Aliens: Colonial Marines is a 10-issue limited comic book series that was first published by Dark Horse Comics irregularly from January 1993-July 1994. Over the course of its run, numerous different individuals worked on the series — it was written by Chris Warner, Kelley Puckett, Paul Guinan and Dan Jolley; pencilled by Tony Akins, Allen Nunis and John Nadeau; inked by Guinan, Terry Pallot, Ande Parks, John Del, Bob Smith, Jim McDermott and Jordi Ensign; colored by Matt Hollingsworth, Pamela Rambo and Doug Jones; lettered by Clem Robins; and edited by Randy Stradley and Dan Thorsland. The series featured cover art by Robert Mentor and Joe Phillips.

The story takes place after the destruction of Charon Base. It focuses on a rag-tag unit of Colonial Marines investigating Xenomorph-related activities in a backwater sector of space and waging war against a mysterious terrorist cult of human/Xenomorph hybrids loosely referred to as the "Bug-Men". The series also featured the appearance of the first relative of a character from the Alien film series in the form of Carmen Vasquez, younger sister of the eminently popular Private Jenette Vasquez from the film Aliens.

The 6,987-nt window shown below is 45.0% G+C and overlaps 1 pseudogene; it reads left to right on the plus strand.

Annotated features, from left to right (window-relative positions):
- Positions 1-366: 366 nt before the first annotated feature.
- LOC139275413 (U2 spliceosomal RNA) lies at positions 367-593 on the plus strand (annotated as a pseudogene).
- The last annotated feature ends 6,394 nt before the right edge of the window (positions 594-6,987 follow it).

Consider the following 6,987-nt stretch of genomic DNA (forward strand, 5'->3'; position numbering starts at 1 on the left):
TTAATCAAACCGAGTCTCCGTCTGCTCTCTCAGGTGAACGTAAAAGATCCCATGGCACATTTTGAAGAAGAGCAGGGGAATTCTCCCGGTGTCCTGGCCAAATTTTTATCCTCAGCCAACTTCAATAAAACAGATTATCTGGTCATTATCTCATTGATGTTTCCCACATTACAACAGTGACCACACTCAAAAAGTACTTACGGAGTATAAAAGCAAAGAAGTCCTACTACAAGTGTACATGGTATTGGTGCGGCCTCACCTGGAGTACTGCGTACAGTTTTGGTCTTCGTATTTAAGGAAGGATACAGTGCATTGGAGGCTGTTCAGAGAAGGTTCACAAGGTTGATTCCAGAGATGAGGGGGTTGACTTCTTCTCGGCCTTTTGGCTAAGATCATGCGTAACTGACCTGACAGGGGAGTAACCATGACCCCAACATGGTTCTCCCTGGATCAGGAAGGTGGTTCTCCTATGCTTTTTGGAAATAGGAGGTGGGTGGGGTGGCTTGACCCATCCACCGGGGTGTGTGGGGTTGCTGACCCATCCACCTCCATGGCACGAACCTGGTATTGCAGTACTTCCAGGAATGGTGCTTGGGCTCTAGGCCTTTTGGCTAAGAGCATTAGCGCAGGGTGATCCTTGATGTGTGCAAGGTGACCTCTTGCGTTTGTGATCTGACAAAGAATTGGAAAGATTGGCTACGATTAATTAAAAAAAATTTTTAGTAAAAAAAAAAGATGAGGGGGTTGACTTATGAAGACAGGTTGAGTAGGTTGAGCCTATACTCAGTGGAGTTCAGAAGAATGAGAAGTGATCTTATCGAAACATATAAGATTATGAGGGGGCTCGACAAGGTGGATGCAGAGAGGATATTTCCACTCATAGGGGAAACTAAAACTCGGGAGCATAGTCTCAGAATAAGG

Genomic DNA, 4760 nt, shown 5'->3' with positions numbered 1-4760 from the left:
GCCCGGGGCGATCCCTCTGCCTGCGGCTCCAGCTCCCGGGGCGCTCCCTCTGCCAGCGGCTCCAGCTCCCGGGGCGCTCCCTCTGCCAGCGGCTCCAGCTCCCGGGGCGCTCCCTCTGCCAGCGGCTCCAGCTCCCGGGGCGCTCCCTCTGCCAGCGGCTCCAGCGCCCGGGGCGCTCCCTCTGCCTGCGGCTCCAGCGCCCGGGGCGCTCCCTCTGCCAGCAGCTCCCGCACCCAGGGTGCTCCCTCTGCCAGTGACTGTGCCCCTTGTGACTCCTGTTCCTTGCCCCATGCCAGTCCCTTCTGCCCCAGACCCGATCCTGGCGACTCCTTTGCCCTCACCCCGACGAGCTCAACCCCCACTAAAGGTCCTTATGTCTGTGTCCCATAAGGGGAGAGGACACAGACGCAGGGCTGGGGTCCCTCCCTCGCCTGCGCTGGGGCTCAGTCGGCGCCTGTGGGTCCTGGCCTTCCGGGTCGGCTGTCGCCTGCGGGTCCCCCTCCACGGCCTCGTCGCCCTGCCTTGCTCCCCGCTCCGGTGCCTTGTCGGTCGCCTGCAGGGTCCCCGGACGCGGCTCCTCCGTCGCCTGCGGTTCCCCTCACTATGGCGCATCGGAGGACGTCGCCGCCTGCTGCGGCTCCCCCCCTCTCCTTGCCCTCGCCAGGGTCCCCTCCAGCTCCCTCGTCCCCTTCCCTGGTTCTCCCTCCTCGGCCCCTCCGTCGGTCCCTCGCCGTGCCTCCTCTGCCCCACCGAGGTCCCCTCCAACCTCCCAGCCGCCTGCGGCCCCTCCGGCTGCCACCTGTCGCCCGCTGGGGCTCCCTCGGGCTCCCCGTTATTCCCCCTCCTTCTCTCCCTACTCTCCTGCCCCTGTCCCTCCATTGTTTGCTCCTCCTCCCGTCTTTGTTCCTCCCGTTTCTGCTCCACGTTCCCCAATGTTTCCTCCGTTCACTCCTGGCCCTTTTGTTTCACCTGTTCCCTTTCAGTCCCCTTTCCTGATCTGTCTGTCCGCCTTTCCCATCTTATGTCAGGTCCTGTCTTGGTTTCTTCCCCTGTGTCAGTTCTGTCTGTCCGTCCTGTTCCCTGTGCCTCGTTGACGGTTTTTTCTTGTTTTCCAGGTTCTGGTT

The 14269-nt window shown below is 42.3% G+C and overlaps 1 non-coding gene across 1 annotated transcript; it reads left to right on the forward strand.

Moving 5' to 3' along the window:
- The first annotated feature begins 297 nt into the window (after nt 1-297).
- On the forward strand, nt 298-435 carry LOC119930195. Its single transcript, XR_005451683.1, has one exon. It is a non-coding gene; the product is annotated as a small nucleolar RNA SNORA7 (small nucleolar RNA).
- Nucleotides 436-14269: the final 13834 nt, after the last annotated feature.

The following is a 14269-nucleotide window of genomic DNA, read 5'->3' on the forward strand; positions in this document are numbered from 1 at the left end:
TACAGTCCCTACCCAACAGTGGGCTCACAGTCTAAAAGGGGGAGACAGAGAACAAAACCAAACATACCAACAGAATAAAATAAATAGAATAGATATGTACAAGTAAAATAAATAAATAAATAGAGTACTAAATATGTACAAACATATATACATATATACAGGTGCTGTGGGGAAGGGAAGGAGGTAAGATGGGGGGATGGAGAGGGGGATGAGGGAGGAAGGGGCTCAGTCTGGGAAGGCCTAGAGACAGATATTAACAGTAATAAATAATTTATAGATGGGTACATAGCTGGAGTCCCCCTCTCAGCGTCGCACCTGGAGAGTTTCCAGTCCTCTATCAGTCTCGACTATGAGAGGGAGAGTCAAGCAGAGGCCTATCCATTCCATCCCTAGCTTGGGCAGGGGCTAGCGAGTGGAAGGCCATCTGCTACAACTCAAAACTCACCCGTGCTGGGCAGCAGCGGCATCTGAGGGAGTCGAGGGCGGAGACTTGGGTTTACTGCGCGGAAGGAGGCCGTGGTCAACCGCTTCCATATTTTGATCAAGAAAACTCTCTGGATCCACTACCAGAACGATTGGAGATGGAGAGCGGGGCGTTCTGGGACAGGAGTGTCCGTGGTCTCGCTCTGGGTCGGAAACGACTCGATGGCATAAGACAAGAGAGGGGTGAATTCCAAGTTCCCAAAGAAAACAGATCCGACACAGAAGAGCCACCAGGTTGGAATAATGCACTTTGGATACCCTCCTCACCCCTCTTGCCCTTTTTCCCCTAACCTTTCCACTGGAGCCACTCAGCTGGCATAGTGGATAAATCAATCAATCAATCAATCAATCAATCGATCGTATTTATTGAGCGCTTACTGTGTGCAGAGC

In Dark Horse's Aliens comics line, Aliens: Colonial Marines was preceded by Aliens: Horror Show. In the midst of what was undoubtedly Dark Horse's most active year of Aliens output, it was published concurrently with Aliens: Earth Angel, Aliens: Rogue, Aliens: Sacrifice, Alien3: Terminal Addiction, Aliens: Taste, Aliens: Crusade, Aliens: Backsplash, Aliens: Labyrinth, Aliens: Salvation, Aliens: Cargo, Aliens: Alien, Aliens: Music of the Spears, Operation: Aliens and Aliens: Stronghold; the unreleased comic Aliens: Matrix was also due to be published concurrently. After its conclusion, Aliens: Colonial Marines was followed by Aliens: Frenzy.

Publication History and Changed Plans[]

The ambitious series was originally intended to run for 12 issues, with the cover numbering on the early issues reflecting as much, but during production the final two issues were cancelled. Starting with issue 8, the numbering was altered to reflect the new run of 10 issues. The initial plan seems to have been to run the comic as a series of 3-issue arcs, each created by a different writer/artist team, but this arrangement soon deteriorated, with numerous creative team shifts later in the run and several mid-run delays. The somewhat sprawling story was also concluded and wrapped up relatively abruptly by a new creative team in the last two issues.